The code breaks and fatalities were publicised in most gaming magazines; back in the day, internet was still in its infancy, being almost non-existent in Pakistan. As children — some under 10 — we didn’t care much at the time. It wasn’t until 15 years later, when video games became the new normal, that I realised how radically things had changed.
About roughly 10 years ago, my three young cousins (one of them, younger than 10) were playing God of War — a violent hack and slash game — unsupervised, on their new Playstation 2. The game showed topless women and simulated sex. Obviously the parents didn’t know about — nor did they understand the necessity of child supervision when the children were playing video games.
A few years before that, a friend’s younger brother — another action game-junkie — had shot his father with a pellet gun in a fit of rage. His actions were instinctive, as I was later told, and his style mimicked that of a popular game character. Frustrated, it was the only thing he thought he knew to get out of an argument.
In the age of the internet, people have easy access to games. Pirated copies of videogames are available in game stores and DVD shops. Most simply download from torrent sites or game servers in a matter of hours.
In Fortnight, a currently trending third-person shooting game, players are dropped off on deserted islands where they have limited time to shoot and kill other players. Let that sink in for a second: the players are virtually killing other players, some of them, less than 15 years of age. It’s an immersive but emotionally damaging exercise that may look harmless on the surface.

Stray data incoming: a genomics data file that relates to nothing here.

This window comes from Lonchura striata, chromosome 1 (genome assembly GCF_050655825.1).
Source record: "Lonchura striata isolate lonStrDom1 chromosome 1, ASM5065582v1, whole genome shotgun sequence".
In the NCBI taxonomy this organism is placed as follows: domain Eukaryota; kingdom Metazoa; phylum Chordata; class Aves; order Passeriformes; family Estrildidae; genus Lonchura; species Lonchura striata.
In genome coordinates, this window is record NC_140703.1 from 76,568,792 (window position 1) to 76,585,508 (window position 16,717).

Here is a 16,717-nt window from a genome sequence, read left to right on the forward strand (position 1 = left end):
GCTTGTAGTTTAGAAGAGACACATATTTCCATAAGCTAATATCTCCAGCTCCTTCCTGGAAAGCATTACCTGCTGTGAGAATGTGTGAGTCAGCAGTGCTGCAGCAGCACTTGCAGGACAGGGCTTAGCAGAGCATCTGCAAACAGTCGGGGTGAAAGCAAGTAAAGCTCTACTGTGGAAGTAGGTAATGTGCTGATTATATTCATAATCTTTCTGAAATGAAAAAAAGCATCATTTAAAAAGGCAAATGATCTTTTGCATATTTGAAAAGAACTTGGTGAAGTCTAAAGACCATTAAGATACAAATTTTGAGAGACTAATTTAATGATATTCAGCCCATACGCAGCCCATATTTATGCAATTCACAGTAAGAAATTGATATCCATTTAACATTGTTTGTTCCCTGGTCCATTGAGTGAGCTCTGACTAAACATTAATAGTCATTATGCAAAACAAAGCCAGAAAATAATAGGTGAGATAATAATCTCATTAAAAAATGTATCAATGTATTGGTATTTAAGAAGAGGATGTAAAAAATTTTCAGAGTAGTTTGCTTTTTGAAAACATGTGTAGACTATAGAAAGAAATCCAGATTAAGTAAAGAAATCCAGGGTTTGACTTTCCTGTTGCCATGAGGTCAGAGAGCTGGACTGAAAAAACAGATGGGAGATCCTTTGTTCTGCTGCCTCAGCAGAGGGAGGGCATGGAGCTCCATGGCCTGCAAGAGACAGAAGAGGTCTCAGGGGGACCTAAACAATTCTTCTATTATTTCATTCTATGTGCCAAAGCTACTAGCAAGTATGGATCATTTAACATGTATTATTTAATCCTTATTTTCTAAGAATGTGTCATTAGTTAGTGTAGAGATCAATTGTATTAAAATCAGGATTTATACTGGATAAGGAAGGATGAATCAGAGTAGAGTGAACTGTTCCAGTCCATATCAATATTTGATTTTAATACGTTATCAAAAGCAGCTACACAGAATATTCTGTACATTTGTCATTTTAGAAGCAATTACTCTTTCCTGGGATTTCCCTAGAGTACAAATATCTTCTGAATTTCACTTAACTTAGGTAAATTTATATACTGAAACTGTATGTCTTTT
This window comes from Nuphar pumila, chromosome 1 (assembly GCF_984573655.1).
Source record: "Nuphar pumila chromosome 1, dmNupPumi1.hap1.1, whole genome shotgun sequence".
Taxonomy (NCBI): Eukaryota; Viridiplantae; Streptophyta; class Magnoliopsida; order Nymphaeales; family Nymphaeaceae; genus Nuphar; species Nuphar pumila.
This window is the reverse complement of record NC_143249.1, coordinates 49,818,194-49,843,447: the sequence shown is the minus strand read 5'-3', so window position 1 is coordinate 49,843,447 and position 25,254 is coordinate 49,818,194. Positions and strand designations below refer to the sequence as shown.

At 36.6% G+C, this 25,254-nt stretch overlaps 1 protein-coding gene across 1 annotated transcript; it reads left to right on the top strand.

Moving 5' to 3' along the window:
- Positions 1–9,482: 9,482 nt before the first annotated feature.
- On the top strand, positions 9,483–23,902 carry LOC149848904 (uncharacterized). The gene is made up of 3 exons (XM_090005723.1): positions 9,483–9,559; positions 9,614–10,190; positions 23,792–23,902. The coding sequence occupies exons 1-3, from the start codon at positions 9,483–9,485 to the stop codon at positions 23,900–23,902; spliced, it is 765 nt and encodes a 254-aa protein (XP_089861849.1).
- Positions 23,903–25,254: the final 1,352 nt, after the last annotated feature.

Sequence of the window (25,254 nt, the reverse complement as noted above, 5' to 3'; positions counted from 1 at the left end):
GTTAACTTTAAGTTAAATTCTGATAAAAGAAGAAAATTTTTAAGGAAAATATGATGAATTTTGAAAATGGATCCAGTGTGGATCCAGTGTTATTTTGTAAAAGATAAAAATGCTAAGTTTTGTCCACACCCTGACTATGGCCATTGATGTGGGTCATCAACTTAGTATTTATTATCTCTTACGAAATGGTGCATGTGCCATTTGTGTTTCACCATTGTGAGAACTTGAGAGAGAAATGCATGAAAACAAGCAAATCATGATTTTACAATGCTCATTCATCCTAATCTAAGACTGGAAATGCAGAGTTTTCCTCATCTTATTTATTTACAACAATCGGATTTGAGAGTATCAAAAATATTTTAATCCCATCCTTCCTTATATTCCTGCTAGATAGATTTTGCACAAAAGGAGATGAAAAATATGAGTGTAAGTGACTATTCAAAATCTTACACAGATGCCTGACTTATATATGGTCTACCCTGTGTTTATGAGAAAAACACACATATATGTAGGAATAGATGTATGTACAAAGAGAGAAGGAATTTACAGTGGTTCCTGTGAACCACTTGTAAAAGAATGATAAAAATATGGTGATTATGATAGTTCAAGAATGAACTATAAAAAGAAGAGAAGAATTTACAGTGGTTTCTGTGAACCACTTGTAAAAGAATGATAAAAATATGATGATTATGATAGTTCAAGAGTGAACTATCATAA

And it’s not just a question about shooting someone in the head. Most immersive video games tend to be immaculately designed war games, where players spend a lot of time training their brains to strategise long-term objectives. At its most basic level, the argument is less about control and more about moral responsibility and maturity.
Clips from the Christchurch shooter’s livestream, up until he starts shooting, were shown unflinchingly across televised media in Pakistan. Most channels opted to first boost ratings, and then talk about the implications.
From what I surmise, the shooter and his cohorts were apathetic to how the day would turn out. Instead, they wanted to put on a show for like-minded alt-right radicals, hoping the way they pull off the massacre would stir up their main audience — immature youngsters on social media — into following suit.
After all, how different — or harder — is it from a video game?
Published in Dawn, ICON, March 24th, 2019